Asian SPAC listings face stern test as regulators consider rule changes
Asian bourses from Tokyo to Singapore are considering rule changes to allow listing of SPACs, but some industry players say the region may not attract the kind of frenzy, or the massive billions of dollars, seen in the U.S. for such blank cheque firms.
The trend to list through Special Purpose Acquisition Companies (SPACs) has seen such floats raise $96 billion in the United States this year after a bumper 2020.
In Asia, industry executives worry that low valuations in some markets and the need for SPAC regimes to include strong investor protection safeguards would keep such listings from rapidly taking off.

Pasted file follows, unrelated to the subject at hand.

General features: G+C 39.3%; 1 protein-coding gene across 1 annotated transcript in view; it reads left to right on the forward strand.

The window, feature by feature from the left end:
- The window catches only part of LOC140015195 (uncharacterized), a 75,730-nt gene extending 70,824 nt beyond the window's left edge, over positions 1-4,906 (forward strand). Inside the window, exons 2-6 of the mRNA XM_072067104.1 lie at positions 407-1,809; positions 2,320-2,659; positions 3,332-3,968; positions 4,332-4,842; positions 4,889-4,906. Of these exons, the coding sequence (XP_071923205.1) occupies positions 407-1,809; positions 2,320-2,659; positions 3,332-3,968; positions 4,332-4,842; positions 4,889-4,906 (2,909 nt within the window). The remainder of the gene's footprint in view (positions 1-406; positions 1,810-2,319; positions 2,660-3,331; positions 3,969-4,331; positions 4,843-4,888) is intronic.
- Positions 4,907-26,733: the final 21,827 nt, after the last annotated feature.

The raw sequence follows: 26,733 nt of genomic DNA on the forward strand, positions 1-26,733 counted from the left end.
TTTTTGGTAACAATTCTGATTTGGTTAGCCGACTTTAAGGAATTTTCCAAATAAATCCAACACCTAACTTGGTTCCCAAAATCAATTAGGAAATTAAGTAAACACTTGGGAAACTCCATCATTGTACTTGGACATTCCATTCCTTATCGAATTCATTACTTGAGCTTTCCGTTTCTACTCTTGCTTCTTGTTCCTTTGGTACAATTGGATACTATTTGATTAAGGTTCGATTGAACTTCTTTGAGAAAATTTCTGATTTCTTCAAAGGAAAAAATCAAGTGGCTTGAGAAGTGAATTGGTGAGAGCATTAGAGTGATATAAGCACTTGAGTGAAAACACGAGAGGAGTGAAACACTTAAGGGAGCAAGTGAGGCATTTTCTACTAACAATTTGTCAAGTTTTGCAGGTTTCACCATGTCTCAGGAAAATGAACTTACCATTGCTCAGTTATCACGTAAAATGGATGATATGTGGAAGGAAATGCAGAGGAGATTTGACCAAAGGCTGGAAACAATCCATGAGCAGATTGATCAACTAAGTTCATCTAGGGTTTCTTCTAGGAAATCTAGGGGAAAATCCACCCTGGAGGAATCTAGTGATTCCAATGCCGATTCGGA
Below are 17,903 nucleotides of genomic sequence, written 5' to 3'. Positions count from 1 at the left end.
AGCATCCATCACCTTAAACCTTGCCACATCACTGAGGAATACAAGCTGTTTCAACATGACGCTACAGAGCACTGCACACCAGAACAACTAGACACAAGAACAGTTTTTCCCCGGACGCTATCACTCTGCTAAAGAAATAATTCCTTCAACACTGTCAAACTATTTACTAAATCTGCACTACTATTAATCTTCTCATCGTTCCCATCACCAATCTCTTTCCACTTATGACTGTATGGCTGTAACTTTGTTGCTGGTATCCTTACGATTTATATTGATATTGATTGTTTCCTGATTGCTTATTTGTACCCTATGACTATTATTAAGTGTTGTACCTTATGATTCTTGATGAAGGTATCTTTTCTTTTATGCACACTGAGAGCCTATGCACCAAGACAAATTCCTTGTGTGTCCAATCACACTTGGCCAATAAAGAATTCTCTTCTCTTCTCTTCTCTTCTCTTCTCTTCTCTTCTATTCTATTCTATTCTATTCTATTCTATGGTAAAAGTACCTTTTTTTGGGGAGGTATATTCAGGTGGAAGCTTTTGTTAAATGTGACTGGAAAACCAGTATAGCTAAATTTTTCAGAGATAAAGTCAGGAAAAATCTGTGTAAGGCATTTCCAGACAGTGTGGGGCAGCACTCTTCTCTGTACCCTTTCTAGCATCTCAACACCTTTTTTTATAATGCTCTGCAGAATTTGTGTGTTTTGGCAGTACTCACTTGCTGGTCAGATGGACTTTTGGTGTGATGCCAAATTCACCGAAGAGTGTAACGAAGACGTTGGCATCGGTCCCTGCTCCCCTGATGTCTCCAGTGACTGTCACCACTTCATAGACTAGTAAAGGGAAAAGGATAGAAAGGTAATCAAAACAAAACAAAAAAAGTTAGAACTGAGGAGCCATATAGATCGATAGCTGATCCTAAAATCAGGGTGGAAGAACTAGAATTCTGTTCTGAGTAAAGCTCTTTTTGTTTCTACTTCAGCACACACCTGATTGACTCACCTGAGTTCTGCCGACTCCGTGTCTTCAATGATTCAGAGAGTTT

Earlier this year, Singapore Exchange’s regulatory unit said it was exploring a consultation on SPACs, while the Hong Kong government directed the city’s exchange and regulator to look into allowing such listings.
Indonesia’s bourse has also said it would consider allowing SPACs, and in Japan, a government panel said SPACs listings should be considered to boost growth.
One problem for SPACs in Hong Kong are recent rule changes brought in to resolve long standing worries about illegal practices linked to the formation and trading of shell companies.
The important thing will be to ensure that our rules are, as far as possible, aligned with U.S. listing rules for SPACs so that Singapore can be seen as the Asian alternative bourse.Read more